When he played midfield for Wood River High School's back-to-back state soccer champions in 1998 and 1999, Graham Watanabe had a knack of slipping through the cracks and making big plays.
His physical size, 5-6 and 150 pounds, led to his nickname of "The Little One."
But Watanabe has made a big impression as a snowboard pioneer since graduating from Wood River in 2000 and launching into the new sport of snowboardcross (SBX).
A Hailey native, the 26-year-old Watanabe became the first American man to win an FIS World Cup SBX race in 2004 at Valle Nevado, Chile.
Traveling with the U.S. Olympic team as a tech in 2006, he was in the right place at the right time and slipped through the cracks as a replacement for the injured Jayson Hale on the 2006 U.S. Olympic team.
If Saturday's World Cup SBX race at Sunday River, Me. is any indication, Watanabe won't have to slip through the back door to earn his second Olympic team berth when SBX is staged next February in the 2010 Winter Olympic Games at Vancouver, B.C., Canada.
Watanabe, in his 34th World Cup start over eight seasons of top-level international racing, won his third World Cup SBX race and became the national men's champion by capturing the men's final at Sunday River. He also won the national SBX title in 2006. And The Little One rose to third place in the 2008-09 SBX standings.
The men's final was an easy victory lap for Watanabe, who recently scored a silver medal at the Visa SBX Championship Series stop at California's Boreal Resort. He hadn't won gold this season until Saturday, and he had been struggling on the course. That changed quickly.
In the seventh SBX of the 2009 LG Snowboard FIS World Cup, Watanabe benefited from an early collision of all of his men's final three contenders in the top part of the Sunday Punch course.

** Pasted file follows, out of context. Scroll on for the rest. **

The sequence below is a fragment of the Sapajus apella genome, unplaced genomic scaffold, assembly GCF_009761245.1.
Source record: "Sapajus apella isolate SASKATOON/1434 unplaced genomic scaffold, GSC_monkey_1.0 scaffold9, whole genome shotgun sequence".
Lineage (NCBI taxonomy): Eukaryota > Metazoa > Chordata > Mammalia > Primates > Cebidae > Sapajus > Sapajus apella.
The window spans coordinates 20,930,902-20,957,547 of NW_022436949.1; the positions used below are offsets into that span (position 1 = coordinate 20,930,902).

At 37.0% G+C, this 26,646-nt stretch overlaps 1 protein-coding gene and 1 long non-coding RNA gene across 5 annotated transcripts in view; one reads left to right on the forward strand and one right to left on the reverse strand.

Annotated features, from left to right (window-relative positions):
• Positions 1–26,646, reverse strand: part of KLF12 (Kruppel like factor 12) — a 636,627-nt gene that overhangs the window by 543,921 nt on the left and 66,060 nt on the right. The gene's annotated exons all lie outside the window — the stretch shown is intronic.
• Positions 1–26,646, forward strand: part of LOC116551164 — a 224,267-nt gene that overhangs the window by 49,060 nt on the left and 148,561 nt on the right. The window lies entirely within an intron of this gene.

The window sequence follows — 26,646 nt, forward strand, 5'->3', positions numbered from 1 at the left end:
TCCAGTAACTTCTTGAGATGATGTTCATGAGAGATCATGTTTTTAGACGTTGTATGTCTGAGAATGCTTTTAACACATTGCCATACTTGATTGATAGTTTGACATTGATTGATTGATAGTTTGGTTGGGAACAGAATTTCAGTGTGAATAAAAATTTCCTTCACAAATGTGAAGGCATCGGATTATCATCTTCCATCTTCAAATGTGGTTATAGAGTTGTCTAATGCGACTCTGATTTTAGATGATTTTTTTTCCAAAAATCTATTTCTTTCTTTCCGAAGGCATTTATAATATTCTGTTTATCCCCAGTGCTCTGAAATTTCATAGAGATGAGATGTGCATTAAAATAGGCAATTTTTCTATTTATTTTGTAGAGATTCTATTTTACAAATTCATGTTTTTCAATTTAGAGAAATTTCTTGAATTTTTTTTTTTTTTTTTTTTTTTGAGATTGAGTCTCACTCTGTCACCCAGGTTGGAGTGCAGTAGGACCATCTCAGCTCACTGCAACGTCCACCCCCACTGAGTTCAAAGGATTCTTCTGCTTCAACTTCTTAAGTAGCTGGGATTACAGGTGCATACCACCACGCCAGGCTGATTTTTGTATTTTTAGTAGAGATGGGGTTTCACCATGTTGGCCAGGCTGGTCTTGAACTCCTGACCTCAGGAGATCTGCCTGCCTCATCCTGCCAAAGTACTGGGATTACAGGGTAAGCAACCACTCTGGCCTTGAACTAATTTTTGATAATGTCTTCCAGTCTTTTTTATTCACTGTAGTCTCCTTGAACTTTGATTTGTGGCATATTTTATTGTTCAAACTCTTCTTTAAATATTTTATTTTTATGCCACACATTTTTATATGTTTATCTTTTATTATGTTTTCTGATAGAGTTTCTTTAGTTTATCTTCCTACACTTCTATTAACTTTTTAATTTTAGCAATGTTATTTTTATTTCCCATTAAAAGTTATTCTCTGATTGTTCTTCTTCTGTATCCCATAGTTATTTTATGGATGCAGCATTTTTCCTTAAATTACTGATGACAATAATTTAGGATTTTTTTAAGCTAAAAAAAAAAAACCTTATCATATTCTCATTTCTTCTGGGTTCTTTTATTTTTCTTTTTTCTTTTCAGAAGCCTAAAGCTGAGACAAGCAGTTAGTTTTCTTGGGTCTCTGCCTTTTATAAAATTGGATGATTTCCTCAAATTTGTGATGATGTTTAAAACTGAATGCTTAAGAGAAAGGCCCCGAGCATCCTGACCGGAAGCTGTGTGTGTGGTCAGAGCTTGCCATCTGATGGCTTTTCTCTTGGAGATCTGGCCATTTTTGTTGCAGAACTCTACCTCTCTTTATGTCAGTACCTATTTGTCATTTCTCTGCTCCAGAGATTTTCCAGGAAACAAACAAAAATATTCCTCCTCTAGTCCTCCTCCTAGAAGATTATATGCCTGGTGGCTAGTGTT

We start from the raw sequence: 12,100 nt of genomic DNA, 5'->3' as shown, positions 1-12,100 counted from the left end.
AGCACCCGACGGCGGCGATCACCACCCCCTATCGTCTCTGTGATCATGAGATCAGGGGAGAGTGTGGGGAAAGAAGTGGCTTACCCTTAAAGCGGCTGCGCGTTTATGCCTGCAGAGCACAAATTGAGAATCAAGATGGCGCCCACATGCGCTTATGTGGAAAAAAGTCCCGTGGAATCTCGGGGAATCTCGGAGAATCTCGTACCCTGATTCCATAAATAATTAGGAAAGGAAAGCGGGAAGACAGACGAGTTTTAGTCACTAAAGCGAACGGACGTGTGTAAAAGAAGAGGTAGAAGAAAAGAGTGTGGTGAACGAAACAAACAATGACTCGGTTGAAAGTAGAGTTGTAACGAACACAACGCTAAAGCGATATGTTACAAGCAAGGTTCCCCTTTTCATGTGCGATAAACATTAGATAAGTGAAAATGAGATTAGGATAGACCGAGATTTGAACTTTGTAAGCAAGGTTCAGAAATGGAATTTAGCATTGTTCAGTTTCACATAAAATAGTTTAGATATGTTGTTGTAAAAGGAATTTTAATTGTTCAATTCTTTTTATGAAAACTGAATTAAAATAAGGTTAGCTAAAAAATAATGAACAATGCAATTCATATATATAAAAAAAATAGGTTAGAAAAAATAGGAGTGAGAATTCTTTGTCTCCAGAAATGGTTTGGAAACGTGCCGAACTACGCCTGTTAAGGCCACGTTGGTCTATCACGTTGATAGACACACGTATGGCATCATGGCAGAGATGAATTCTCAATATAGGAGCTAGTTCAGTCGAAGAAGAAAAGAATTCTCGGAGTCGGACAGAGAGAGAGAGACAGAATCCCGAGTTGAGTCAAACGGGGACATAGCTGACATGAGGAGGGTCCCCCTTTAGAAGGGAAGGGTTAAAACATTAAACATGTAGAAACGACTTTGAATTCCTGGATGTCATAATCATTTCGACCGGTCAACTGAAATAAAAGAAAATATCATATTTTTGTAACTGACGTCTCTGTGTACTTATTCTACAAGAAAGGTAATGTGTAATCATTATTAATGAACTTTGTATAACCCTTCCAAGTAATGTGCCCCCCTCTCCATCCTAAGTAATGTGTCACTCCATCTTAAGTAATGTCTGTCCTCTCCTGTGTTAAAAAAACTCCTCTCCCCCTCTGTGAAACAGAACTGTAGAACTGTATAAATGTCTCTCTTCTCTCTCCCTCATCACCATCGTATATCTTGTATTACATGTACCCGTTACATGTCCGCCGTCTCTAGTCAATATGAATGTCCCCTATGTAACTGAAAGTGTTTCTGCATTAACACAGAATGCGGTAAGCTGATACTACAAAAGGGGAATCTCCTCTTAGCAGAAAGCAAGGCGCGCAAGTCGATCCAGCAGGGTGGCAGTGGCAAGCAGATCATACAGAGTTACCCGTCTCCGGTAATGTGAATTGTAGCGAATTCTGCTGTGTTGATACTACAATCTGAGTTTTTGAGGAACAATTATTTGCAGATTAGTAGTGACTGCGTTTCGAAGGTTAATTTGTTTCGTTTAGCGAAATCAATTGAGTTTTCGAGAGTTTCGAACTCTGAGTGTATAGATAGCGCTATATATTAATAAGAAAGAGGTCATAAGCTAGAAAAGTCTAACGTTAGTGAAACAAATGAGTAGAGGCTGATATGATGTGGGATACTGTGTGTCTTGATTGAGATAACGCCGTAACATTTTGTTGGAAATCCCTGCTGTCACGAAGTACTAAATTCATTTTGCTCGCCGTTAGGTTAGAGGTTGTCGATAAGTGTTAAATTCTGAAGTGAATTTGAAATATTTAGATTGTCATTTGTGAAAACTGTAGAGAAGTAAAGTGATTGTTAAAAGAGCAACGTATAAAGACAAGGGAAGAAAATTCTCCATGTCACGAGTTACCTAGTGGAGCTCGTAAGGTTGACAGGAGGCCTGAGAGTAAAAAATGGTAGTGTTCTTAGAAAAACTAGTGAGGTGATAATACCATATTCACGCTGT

It opened the door to his third triumph ahead of Austria's Lukas Gruener and third-place American Ross Powers, the 2006 Olympic halfpipe gold medalist competing in his first-ever World Cup SBX event.
Until he crossed the finish line first, Watanabe didn't even recognize that his rivals for victory had cut themselves out of the chance for the win. He said afterwards, "I didn't care about what was happening behind of me. I just went for it."
He added, "I am pretty surprised right now. I have not run this course well since we got here. I qualified for finals in 22nd. But it all fell into place and it was meant to be. So I'm happy how everything ended up. I couldn't have written it better. I have my season's win, didn't have to wait for it for four years like last time and also have my title back. There is no way I could have imagined it better."
Four-time Winter X Games competitor and 2006 Jeep King of the Mountain champion Watanabe, also nicknamed "Kung-Fu-Gomez," has now won three of the four World Cup men's finals he has competed in. His last World Cup win was just about a year ago, in February 2008 at Gujo, Gifu, Japan.
And now, the athlete plans to take the rest of the season off, and prepare for the 2010 Olympic Games. He said, "It's a fairytale ending to a pretty darned good season."
With his 1,000-point victory, Watanabe rose to third place in the World Cup men's SBX standings, now with 2,670 points behind Austria's Markus Schairer (4,340) and American Seth Wescott (3,280).
In the overall World Cup snowboard standings, Watanabe is the second American in 12th place overall.
In the ladies' final at Sunday River, Canadian Maelle Ricker successfully competed in an enthralling and tight duel against reigning world champion Helene Olafsen of Norway.
Olafsen finished second ahead of Switzerland's Mellie Francon and current World Cup leader Lindsey Jacobellis from the USA. Jacobellis now leads by 1,450 points having gained 5,100 points so far.